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The benefits of art, music, and literature in education cannot be overstated. Early exposure to creative arts is imperative in the healthy emotional and intellectual development of all children. In 2019, this may seem obvious to most parents, who have been exposed at some point in their younger years to arts or music education. 

But the liberal arts are under attack: in elementary schools across the country, more than 1.3 million students miss out on music education of any kind, and nearly double that do not receive any visual arts education. Now more than ever, parents should be diligent in nurturing the creative instincts of our children. Here are 3 ways you can promote creativity in your young child at home.

Music

Music has a profound effect on the development of reading skills and vocabulary in young children. Even when music classes provide low-quality instruments for their students’ instruction, students that have the opportunity to use these lower quality instruments still score higher on standardized tests and have higher, more consistent attendance rates than students in schools without any music education. 

Students do better in other subjects across the board, including English and maths, when they participate regularly in music classes. Overall, regardless of the socioeconomic status of a community, students with music education fare better in all of their classes when compared to students who do not take any music classes.

So what can you do at home to provide a musical outlet for your child—without breaking the bank or your eardrums with a new drumset? Start out with a cheap recorder set or a tambourine. Get one for yourself, too, and have fun playing and learning alongside your young child. In the process, you will make memories the both of you can cherish. 

Be sure to share your tastes in music with your child, no matter the genre or style (providing the lyrics, when applicable, are age-appropriate). Share the music you liked when you were younger or your child’s age. They will likely be very pleased to share that fun part of your life with you without even realizing that they are being educated in the process!

Creative Writing

Creative writing, like music, promotes an advanced vocabulary and better reading comprehension. Did you also know that it inspires confidence in children and helps refine their tools of self-expression? It’s true! Creative writing spurs the imagination and encourages children to take chances with art and expression. An active and well-developed imagination gives rise to excellent problem-solving skills.

Creative writing gives children the opportunity to explore feelings and observations of the world without feeling self-conscious. And, as they say, practice makes perfect! Over time, creative writing will refine your child’s ability to share their thoughts with the world in meaningful and thoughtful ways.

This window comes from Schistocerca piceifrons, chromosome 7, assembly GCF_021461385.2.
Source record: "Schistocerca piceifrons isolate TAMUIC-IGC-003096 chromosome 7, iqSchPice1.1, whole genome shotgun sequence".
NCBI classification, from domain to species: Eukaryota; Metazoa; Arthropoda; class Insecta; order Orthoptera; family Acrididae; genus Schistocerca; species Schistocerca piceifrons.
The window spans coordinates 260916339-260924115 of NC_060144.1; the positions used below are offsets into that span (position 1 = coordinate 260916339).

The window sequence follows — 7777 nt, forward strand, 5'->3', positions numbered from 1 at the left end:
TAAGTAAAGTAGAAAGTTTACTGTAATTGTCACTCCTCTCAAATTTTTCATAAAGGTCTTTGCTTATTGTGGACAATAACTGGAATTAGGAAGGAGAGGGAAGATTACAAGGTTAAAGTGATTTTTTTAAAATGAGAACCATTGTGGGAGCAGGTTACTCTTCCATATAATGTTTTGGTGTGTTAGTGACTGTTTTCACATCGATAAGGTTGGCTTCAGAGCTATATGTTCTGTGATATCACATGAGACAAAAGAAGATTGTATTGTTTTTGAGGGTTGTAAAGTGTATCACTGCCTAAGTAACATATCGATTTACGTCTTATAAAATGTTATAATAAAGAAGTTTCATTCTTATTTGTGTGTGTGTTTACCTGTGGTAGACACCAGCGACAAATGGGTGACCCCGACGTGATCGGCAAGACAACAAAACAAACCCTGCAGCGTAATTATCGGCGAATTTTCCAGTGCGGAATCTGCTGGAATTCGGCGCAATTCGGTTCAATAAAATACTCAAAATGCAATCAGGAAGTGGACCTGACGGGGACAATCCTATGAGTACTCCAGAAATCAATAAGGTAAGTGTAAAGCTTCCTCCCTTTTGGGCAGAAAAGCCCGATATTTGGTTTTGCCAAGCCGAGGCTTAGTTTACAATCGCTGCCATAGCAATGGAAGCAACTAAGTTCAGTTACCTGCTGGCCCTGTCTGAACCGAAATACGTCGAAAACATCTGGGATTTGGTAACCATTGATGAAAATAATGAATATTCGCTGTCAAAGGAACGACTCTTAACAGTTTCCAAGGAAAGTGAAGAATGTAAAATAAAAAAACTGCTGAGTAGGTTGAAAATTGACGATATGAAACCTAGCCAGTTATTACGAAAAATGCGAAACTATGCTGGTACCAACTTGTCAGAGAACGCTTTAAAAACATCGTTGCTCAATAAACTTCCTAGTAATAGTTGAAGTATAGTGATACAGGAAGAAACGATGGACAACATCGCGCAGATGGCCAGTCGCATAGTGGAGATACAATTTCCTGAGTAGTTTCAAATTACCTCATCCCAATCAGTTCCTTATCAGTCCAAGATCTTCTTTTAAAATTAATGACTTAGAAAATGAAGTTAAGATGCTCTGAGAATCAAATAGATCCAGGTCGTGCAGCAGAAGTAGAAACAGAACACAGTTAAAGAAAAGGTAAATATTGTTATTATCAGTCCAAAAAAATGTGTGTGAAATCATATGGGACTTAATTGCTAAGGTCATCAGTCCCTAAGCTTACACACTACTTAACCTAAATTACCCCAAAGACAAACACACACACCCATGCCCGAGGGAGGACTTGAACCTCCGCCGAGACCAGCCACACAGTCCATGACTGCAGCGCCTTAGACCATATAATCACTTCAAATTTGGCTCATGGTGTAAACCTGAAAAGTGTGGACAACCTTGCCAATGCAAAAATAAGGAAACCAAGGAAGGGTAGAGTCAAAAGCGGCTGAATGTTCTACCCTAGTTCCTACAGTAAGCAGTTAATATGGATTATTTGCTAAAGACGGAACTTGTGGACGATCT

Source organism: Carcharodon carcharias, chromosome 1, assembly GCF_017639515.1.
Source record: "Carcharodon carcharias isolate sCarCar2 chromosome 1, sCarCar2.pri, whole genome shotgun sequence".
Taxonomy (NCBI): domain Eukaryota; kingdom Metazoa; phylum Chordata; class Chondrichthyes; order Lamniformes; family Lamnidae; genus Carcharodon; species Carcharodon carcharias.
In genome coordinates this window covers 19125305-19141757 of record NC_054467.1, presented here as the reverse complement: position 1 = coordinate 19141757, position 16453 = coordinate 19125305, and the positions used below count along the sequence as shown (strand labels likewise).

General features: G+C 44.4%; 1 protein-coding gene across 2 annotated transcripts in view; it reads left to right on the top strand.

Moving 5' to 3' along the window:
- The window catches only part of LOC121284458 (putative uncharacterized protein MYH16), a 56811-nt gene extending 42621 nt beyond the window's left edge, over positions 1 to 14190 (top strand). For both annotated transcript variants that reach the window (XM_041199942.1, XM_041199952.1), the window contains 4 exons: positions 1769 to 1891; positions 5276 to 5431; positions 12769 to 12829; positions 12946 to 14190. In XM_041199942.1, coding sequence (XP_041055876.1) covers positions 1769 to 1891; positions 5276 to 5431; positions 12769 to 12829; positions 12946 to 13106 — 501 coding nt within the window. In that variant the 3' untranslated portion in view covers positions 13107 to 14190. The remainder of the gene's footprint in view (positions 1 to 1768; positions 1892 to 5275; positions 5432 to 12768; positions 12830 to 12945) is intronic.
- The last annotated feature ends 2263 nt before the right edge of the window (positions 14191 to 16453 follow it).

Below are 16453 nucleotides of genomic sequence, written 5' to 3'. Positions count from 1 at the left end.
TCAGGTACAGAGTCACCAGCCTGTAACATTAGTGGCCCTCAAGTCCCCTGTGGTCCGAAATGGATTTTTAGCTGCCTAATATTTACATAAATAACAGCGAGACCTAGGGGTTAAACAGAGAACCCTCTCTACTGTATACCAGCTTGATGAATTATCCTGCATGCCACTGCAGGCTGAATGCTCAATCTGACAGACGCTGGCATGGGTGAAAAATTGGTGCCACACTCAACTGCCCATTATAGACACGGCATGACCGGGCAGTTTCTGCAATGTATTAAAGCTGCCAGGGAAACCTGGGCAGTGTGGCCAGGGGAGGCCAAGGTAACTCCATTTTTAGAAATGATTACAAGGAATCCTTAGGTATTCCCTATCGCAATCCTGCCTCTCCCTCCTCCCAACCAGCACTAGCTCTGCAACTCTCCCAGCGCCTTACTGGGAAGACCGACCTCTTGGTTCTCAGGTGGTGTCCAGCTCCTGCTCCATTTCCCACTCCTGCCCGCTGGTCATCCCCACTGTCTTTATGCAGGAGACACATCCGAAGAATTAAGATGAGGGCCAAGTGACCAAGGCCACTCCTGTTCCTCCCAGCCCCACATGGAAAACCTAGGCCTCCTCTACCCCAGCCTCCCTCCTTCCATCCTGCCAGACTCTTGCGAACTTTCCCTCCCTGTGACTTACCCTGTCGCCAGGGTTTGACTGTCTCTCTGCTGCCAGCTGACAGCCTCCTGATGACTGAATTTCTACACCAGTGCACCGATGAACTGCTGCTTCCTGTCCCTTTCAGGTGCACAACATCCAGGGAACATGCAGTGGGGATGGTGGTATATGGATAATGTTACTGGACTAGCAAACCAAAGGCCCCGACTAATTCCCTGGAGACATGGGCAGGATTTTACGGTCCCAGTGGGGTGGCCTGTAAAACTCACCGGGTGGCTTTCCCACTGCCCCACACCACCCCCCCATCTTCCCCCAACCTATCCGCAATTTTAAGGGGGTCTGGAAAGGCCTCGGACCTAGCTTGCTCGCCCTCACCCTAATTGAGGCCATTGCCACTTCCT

Encourage your child to keep a journal, but assure them that this is NOT a means for you to violate their privacy. It is important to respect expectations of privacy your child has (and deserves). Buy your child a journal or, better yet, let them pick it out themselves, and then let them go at it however they please. Whether its writing fiction or about their daily life, remind them that their journal is their safe place, and that you will never violate it (and, of course, stick to this promise!).

With older children who are voracious writers and readers, consider Amazon self-publishing. Many authors, like the CaribYogi, self publish on the internet as a means of sharing their work without the hassle or roadblocks of traditional publishing.

Visual Arts

The making of art helps children develop their fine motor skills. Especially for young children, creating art is instrumental in refining their dexterity. Dissecting of art also enhances a child’s vocabulary, teaching them shapes, colors, and concepts that only art can truly embody. Further, the choices a child makes in the creation of art promotes decision making and confidence. 

Another added bonus to arts education is the exposure to different cultures through art: the same can be said of music, but visual art especially can give children touchstones into different cultures and histories they would never otherwise have been exposed to.

Other than the obvious routes, such as just giving your children the tools they need to make art on their own time, you can encourage artistic creativity in your kids by incorporating visual art into the everyday. For example, buy icing and let your kids decorate the brownies you make on the weekends. Or, if you’re throwing a party, let your children help make the decorations. Give them the tools and tell them to think outside the box. When you’re decorating the home or for an event, show your kids how it’s done and get creative! Take chances! Always find ways to turn the mundane into the extraordinary, and your children will follow your lead. 

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